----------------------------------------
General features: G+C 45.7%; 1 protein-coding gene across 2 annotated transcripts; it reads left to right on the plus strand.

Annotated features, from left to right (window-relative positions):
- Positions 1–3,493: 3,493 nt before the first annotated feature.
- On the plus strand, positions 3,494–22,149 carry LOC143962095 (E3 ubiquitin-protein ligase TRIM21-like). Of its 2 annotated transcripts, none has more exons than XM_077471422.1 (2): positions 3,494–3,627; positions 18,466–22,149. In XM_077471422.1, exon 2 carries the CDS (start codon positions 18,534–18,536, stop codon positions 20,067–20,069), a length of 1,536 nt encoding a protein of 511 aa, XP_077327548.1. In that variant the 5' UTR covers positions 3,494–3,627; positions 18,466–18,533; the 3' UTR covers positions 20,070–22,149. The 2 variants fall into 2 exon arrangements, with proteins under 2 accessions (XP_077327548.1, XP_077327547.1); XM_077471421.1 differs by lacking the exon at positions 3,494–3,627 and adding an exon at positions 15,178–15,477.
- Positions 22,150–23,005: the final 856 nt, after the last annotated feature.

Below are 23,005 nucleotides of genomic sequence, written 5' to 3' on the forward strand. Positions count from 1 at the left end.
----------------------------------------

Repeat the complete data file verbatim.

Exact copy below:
General features: G+C 45.7%; 1 protein-coding gene across 2 annotated transcripts; it reads left to right on the plus strand.

Annotated features, from left to right (window-relative positions):
- Positions 1–3,493: 3,493 nt before the first annotated feature.
- On the plus strand, positions 3,494–22,149 carry LOC143962095 (E3 ubiquitin-protein ligase TRIM21-like). Of its 2 annotated transcripts, none has more exons than XM_077471422.1 (2): positions 3,494–3,627; positions 18,466–22,149. In XM_077471422.1, exon 2 carries the CDS (start codon positions 18,534–18,536, stop codon positions 20,067–20,069), a length of 1,536 nt encoding a protein of 511 aa, XP_077327548.1. In that variant the 5' UTR covers positions 3,494–3,627; positions 18,466–18,533; the 3' UTR covers positions 20,070–22,149. The 2 variants fall into 2 exon arrangements, with proteins under 2 accessions (XP_077327548.1, XP_077327547.1); XM_077471421.1 differs by lacking the exon at positions 3,494–3,627 and adding an exon at positions 15,178–15,477.
- Positions 22,150–23,005: the final 856 nt, after the last annotated feature.

Below are 23,005 nucleotides of genomic sequence, written 5' to 3' on the forward strand. Positions count from 1 at the left end.